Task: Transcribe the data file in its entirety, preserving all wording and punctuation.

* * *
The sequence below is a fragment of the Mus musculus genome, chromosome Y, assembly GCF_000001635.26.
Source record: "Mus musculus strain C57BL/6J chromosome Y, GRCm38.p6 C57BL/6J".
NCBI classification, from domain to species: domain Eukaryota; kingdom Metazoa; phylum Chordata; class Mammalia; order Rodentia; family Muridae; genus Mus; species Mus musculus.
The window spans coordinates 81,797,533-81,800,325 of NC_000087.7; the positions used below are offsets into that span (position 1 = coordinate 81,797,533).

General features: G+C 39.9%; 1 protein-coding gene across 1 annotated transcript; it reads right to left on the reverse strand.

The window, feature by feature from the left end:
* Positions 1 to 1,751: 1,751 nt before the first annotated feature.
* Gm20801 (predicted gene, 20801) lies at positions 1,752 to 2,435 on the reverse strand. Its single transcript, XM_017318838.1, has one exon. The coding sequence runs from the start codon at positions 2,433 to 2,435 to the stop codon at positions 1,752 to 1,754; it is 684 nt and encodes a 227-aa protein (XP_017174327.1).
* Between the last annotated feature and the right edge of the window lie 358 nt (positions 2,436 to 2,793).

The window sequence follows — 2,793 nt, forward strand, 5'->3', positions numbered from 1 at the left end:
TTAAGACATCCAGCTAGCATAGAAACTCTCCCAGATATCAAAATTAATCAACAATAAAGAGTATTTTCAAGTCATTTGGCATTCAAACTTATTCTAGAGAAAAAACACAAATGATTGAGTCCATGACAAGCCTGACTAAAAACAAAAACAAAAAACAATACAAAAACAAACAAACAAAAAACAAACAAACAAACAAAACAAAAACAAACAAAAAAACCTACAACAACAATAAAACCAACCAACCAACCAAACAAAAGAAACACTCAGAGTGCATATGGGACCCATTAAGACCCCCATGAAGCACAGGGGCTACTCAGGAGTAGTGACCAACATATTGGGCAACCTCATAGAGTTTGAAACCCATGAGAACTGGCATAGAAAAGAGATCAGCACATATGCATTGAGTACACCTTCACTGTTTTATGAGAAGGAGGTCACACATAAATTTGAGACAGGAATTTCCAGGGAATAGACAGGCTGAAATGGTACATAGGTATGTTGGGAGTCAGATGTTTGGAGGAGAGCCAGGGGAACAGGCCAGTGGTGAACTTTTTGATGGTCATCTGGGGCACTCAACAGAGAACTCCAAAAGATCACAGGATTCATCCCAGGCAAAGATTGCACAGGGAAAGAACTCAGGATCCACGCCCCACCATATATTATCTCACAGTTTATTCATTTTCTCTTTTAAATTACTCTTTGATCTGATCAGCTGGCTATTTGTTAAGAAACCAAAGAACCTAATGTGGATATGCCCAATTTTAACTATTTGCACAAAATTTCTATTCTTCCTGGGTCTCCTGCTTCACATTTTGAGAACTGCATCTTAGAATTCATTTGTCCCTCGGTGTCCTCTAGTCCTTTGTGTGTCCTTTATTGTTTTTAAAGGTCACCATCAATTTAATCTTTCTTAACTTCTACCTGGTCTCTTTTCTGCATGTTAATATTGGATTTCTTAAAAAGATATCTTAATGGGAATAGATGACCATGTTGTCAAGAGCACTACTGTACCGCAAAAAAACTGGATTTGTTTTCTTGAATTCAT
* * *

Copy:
The sequence below is a fragment of the Mus musculus genome, chromosome Y, assembly GCF_000001635.26.
Source record: "Mus musculus strain C57BL/6J chromosome Y, GRCm38.p6 C57BL/6J".
NCBI classification, from domain to species: domain Eukaryota; kingdom Metazoa; phylum Chordata; class Mammalia; order Rodentia; family Muridae; genus Mus; species Mus musculus.
The window spans coordinates 81,797,533-81,800,325 of NC_000087.7; the positions used below are offsets into that span (position 1 = coordinate 81,797,533).

General features: G+C 39.9%; 1 protein-coding gene across 1 annotated transcript; it reads right to left on the reverse strand.

The window, feature by feature from the left end:
* Positions 1 to 1,751: 1,751 nt before the first annotated feature.
* Gm20801 (predicted gene, 20801) lies at positions 1,752 to 2,435 on the reverse strand. Its single transcript, XM_017318838.1, has one exon. The coding sequence runs from the start codon at positions 2,433 to 2,435 to the stop codon at positions 1,752 to 1,754; it is 684 nt and encodes a 227-aa protein (XP_017174327.1).
* Between the last annotated feature and the right edge of the window lie 358 nt (positions 2,436 to 2,793).

The window sequence follows — 2,793 nt, forward strand, 5'->3', positions numbered from 1 at the left end:
TTAAGACATCCAGCTAGCATAGAAACTCTCCCAGATATCAAAATTAATCAACAATAAAGAGTATTTTCAAGTCATTTGGCATTCAAACTTATTCTAGAGAAAAAACACAAATGATTGAGTCCATGACAAGCCTGACTAAAAACAAAAACAAAAAACAATACAAAAACAAACAAACAAAAAACAAACAAACAAACAAAACAAAAACAAACAAAAAAACCTACAACAACAATAAAACCAACCAACCAACCAAACAAAAGAAACACTCAGAGTGCATATGGGACCCATTAAGACCCCCATGAAGCACAGGGGCTACTCAGGAGTAGTGACCAACATATTGGGCAACCTCATAGAGTTTGAAACCCATGAGAACTGGCATAGAAAAGAGATCAGCACATATGCATTGAGTACACCTTCACTGTTTTATGAGAAGGAGGTCACACATAAATTTGAGACAGGAATTTCCAGGGAATAGACAGGCTGAAATGGTACATAGGTATGTTGGGAGTCAGATGTTTGGAGGAGAGCCAGGGGAACAGGCCAGTGGTGAACTTTTTGATGGTCATCTGGGGCACTCAACAGAGAACTCCAAAAGATCACAGGATTCATCCCAGGCAAAGATTGCACAGGGAAAGAACTCAGGATCCACGCCCCACCATATATTATCTCACAGTTTATTCATTTTCTCTTTTAAATTACTCTTTGATCTGATCAGCTGGCTATTTGTTAAGAAACCAAAGAACCTAATGTGGATATGCCCAATTTTAACTATTTGCACAAAATTTCTATTCTTCCTGGGTCTCCTGCTTCACATTTTGAGAACTGCATCTTAGAATTCATTTGTCCCTCGGTGTCCTCTAGTCCTTTGTGTGTCCTTTATTGTTTTTAAAGGTCACCATCAATTTAATCTTTCTTAACTTCTACCTGGTCTCTTTTCTGCATGTTAATATTGGATTTCTTAAAAAGATATCTTAATGGGAATAGATGACCATGTTGTCAAGAGCACTACTGTACCGCAAAAAAACTGGATTTGTTTTCTTGAATTCAT